There is almost no foreign policy discussed other than the machinations of the German princelings. No mention of the Indian Mutiny nor of British conquests elsewhere in the world. Nothing much about the Industrial Revolution. These omissions make this a good read but very far from the definitive biography.
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By Aletheuon TOP 500 REVIEWER on 19 Mar. 2014
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Lytton Strachey's biography of Queen Victoria won the James Tait Black Memorial Prize for its psychological insight, accuracy and wit. Although one of the first to be written about Victoria, and more reverent and approving than some more modern ones, it offers a sympathetic and affectionate portrait of a complex woman.
Strachey, a member of the Bloomsbury group and married to the poet Dora Carrington, had an unusual life of his own. He was an intellectual and although this biography is (obviously) a product of its time, it was innovative and won great admiration. It is a relatively easy and very interesting read, leaving one with a better understanding, not only of why she behaved as she did, for good and ill, but of the attitudes of the Victorian era. Strachey is not interested in the wider politics of the age, nor much interested in Victoria's life after Albert's death, but his account of her accession and her prime is fascinating.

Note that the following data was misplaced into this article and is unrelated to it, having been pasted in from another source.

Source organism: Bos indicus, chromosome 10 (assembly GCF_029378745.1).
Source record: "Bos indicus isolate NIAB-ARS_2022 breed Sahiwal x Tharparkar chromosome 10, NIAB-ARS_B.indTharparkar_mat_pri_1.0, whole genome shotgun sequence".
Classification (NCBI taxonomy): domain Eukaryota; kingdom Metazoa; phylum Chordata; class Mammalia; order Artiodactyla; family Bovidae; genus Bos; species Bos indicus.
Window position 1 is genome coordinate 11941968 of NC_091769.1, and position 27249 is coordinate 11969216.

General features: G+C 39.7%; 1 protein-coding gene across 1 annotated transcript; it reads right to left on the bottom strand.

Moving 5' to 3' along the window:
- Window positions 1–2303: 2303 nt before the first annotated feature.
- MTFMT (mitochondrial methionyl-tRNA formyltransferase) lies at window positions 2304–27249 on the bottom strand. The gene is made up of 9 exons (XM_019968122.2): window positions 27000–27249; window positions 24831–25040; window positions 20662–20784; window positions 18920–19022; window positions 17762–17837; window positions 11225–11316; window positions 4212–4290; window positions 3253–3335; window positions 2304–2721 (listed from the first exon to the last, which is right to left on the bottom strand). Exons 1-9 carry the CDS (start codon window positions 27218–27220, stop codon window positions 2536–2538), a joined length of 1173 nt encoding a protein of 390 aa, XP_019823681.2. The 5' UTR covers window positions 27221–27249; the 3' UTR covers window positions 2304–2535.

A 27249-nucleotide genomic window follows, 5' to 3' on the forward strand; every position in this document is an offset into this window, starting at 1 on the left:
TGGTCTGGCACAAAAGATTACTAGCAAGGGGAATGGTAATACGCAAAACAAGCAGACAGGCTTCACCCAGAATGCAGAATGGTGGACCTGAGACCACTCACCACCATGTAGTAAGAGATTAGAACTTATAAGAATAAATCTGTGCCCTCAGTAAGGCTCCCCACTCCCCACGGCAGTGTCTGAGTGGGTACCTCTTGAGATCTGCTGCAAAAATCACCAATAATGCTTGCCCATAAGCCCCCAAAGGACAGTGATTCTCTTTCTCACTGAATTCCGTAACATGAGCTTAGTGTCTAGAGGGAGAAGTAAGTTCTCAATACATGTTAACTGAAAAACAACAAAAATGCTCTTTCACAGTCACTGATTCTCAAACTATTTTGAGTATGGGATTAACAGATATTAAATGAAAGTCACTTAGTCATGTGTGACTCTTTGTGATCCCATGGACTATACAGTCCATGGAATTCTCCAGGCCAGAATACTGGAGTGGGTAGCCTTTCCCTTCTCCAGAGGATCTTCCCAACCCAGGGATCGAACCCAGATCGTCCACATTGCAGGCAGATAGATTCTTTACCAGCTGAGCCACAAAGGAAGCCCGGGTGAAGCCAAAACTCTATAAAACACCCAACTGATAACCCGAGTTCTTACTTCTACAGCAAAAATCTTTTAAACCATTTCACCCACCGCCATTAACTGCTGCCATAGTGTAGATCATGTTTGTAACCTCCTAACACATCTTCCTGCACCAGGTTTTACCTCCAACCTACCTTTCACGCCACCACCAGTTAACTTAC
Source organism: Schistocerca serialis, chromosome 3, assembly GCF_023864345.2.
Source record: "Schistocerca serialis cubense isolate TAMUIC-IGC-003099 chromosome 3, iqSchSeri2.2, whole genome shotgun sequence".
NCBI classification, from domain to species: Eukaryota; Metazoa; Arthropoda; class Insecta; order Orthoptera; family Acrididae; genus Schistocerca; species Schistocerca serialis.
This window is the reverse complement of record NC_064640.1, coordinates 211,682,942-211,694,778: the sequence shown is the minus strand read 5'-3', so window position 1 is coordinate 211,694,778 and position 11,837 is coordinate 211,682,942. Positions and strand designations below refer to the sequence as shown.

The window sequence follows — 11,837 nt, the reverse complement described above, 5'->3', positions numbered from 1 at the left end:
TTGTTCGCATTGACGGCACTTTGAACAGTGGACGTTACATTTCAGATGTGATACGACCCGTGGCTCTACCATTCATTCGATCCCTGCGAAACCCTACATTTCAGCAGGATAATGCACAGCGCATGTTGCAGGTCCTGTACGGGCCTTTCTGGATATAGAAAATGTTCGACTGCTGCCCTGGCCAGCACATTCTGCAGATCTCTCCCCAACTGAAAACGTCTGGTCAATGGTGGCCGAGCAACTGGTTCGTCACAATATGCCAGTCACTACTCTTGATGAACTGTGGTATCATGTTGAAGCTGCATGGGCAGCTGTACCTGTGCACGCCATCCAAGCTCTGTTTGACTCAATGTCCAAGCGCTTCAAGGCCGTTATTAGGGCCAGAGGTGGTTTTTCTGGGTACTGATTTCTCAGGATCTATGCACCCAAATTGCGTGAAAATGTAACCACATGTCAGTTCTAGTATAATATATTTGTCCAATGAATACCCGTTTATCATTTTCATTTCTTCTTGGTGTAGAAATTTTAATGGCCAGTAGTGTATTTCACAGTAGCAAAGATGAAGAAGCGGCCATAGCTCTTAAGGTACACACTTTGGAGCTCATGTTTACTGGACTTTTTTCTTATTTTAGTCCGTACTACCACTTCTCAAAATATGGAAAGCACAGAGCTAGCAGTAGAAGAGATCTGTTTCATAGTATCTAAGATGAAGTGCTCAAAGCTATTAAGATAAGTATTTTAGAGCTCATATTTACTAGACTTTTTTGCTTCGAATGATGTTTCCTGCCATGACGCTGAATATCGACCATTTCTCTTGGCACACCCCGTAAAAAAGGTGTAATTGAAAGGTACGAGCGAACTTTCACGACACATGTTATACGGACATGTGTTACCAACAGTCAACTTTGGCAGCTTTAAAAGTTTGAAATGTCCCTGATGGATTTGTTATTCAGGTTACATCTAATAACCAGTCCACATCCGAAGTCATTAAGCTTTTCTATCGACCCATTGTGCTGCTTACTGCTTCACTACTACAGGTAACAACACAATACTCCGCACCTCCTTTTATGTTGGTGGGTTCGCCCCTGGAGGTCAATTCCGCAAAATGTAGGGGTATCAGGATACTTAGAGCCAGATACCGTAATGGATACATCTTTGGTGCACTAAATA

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Parts of the book I found interesting but on the whole it contained a lot of detail which was for me unnecessary. Basically Victoria was a product of her time far removed from today's world. The book appears to show her as a self-indulgent woman who was extremely susceptible to flattery. I found little to admire in her character.particularly during her long spell of isolated widowhood.
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Very detailed and interesting and I discovered things I didn't know about Queen Victoria. My one criticism is that is was too long! Would appeal to anyone interested in the history of the royal family.
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By Mrs G on 26 Feb. 2013
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I enjoyed this book immensely, I read it after watching a programme about Queen Victoria and how she was with her children, I was sure that was not the whole story and whilst this book doesn't cover her children/parenting skills very much nor her relationship with Mr Brown, what it does do is explain her as a person which was an eye opener. I would recommend it.
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To long winded for me. I like a story that catches my attention, even though I kept on reading it never once did I feel wow this is history and very educational. I love to read how thing used to be this book was a no no for me.
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I found this book REALLY interesting because the 'inside information' written about the young Princess who later became the Queen, could only have come from someone who had privileged information.
So did the author (Mr Giles Lytton Strachey) have that much access to the Princess/Queen (he doesn't say) - if not, who did?